The preseason means the annual United Cardinal Bloggers roundtable. Redbird Rants had the question yesterday and it focused on none other than Michael Wacha.
Feb 19, 2013; Jupiter, FL, USA; St. Louis Cardinals player Michael Wacha (74) poses for a picture during photo day at Roger Dean Stadium. Image Credit: Steve Mitchell-USA TODAY Sports
My question to the UCB was the following:
Wednesday saw the first televised Cardinals game of the spring, even if it was the SNY feed for the broadcast.
For those of us not living in the minor league affiliate cities, what impressed you about Michael Wacha’s performance?
Daniel Shoptaw: I watched the highlights on MLB.com and what struck me was the fact that he wasn’t just a one-note guy, but that he really seemed to have a feel for pitching, for using everything in his arsenal.
When Yadier Molina says you can pitch in the bigs, that’s an endorsement.
Bill Ivie: It impressed the announcers and me alike…his third best pitch is one of the best breaking balls in the game.
On top of that, he changed speeds with ease, kept hitters guessing, and his mechanics were outstanding.
Wes Keene: I was only able to watch the MLB.com clip as well. However, he made some good hitters look really silly. In addition to the results he got, he looked confident to me. It didn’t seem to phase him to be facing big leaguers…and to sit them right back down.
John Nagel: What has impressed me is his high K rate. As I tweeted out yesterday, in his professional career of about 25 innings, he is averaging 16 K’s per 9 innings. In 2012 at TAMU he averaged over 9 which is still very impressive.
I am trying not to get too hyped up for this as its still early, but according to Baseball Reference Wacha has an opponent quality rating of 9.1 which means he is facing some top hitters.
I’m hoping that fans’ expectations for him are not rising too much with this performance. He is closer to his ceiling than Miller or Rosenthal. I don’t think he can be a top of the rotation guy but a very formidable middle starter for sure.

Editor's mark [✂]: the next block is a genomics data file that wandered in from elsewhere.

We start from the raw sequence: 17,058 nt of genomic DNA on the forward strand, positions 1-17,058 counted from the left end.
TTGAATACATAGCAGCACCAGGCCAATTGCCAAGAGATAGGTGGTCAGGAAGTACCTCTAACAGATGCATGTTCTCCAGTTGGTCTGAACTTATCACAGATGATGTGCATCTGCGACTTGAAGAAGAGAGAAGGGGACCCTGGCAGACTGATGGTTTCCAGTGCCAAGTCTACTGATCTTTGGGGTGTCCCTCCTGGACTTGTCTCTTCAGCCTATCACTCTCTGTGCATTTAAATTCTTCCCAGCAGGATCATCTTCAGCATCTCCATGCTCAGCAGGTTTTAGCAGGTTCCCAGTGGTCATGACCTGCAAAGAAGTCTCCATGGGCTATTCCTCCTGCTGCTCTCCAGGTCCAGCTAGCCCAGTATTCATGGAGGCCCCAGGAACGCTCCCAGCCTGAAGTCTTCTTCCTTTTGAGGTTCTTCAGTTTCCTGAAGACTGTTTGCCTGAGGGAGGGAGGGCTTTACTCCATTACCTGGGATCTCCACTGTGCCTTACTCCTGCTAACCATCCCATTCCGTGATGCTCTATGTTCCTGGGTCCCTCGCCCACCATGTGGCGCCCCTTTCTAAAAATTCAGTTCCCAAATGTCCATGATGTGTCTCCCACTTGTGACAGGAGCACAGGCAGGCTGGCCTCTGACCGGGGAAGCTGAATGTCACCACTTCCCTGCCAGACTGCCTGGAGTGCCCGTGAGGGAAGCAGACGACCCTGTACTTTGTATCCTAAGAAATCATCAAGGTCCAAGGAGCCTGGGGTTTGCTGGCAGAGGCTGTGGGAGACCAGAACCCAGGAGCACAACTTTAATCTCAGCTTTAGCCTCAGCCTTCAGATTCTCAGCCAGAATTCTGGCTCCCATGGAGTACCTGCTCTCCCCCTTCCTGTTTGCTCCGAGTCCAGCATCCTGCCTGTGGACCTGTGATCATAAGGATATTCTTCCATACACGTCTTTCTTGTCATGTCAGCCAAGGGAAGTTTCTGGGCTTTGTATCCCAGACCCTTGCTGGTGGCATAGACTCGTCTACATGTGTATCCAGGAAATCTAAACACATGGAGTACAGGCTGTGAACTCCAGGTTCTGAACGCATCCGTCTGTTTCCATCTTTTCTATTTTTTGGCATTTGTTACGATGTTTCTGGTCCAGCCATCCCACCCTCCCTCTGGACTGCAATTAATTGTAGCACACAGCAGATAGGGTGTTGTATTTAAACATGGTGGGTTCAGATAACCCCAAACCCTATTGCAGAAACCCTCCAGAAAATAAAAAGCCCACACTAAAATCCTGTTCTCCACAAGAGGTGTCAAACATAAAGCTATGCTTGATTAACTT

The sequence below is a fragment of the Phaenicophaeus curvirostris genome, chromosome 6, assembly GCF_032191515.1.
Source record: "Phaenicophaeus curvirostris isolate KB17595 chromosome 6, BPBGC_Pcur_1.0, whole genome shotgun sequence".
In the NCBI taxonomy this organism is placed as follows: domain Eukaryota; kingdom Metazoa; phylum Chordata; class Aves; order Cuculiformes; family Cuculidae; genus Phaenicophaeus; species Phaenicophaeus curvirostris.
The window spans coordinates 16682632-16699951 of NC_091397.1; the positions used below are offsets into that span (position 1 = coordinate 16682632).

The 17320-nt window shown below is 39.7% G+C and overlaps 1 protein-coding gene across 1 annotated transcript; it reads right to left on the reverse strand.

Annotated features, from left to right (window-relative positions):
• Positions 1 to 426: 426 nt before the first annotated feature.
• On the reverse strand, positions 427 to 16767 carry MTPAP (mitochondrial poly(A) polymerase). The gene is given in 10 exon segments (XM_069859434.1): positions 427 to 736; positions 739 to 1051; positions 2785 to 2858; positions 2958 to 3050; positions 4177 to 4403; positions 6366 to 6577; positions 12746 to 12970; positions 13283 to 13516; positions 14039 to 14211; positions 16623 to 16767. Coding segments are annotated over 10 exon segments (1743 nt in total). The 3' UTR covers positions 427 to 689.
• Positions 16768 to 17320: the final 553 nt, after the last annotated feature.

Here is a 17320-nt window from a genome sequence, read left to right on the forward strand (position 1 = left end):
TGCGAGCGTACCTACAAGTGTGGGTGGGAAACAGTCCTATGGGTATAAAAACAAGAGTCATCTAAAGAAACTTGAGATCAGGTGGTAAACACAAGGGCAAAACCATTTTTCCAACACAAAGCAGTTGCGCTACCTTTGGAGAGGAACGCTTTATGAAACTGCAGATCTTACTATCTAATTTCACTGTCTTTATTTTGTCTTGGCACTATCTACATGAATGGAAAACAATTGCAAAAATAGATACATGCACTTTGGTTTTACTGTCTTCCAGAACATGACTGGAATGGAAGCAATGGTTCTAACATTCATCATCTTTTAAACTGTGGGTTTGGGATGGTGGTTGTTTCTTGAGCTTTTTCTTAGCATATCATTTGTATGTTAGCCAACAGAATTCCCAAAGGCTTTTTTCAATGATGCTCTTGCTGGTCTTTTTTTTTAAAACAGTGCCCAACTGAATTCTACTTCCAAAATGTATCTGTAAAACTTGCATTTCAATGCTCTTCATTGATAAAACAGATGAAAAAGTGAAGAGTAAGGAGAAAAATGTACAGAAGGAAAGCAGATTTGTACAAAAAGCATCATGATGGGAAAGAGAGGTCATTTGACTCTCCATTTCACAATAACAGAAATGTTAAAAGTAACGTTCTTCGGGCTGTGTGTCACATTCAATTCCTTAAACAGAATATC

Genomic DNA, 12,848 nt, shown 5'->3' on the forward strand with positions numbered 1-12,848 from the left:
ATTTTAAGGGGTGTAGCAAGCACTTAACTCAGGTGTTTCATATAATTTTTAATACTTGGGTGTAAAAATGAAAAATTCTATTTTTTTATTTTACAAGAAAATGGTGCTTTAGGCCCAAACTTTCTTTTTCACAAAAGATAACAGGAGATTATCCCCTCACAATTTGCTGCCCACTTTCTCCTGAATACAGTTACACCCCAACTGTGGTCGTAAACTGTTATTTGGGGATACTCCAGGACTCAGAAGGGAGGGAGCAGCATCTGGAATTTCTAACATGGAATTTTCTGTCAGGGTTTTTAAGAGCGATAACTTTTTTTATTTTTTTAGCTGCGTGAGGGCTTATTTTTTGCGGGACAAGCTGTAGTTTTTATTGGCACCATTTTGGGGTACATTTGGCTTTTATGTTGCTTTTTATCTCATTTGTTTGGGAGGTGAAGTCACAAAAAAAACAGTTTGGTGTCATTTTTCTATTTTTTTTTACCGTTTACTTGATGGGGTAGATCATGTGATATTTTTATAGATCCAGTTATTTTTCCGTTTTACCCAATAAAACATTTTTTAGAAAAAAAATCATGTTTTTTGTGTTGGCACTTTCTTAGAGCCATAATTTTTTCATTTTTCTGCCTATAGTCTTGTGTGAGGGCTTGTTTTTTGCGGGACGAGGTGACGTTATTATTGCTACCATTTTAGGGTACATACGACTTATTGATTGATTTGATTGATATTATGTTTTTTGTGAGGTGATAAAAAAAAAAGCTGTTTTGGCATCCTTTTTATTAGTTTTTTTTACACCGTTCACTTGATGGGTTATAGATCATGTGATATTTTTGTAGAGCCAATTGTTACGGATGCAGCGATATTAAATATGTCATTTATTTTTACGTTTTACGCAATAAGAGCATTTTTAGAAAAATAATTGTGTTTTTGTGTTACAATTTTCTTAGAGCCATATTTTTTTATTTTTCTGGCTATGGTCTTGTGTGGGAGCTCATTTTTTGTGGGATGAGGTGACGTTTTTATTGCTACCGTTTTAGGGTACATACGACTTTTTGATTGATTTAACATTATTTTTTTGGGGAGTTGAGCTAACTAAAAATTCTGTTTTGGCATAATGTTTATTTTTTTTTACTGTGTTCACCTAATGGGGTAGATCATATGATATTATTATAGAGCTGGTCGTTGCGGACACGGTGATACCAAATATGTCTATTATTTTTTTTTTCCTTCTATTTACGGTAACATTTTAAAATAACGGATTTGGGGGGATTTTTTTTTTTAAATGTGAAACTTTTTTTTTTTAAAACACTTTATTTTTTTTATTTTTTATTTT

Bill Ivie: One thing that deserves to be said is the ringing endorsement from his catcher. Molina was quoted yesterday as saying that Wacha was “major league ready.”
Kevin Reynolds: I loved a few things about Wacha. First, the downward angle he has on the ball. At 6 foot 6, it would be easy to take that for granted, but not all pitchers use an arm slot or motion that really takes advantage of their starting pitcher frame. Wacha, however, seems to reach way over the top and fire his fastball over the plate, creating a sharp downward plane that makes hitters swing over the top…and it makes his changeup and breaking pitch harder to recognize since hitters are forced to watch everything in the zone “drop”. To me, that downward angle means he can be effective even when his stuff isn’t quite “on” from day to day. That could be the difference between a sporadically successful pitcher and a consistent, top of the rotation guy.
I also loved his control. There were a few pitches here and there that got up in the zone on him, but it’s early. For the most part, he got strikeouts more than once by being able to bury pitches exactly where he wanted them to go. Down and in. Down and away. etc. He commands the zone.
Third, the way he goes about pitching on the mound impressed me. He got the ball and got set before the hitter could step in the box. He combined that ability to prevent hitters from meditating on what pitch was coming next with a willingness and ability to switch things up a bit. Fastball, changeup, breaking pitch, etc. He was using everything effectively. The only thing that concerned me was a slight tendency to sometimes telegraph his changeup a split second before releasing it. It seems his follow-through with his fastball is noticeably faster and more violent than his changeup. Good MLB hitters could pick up on that.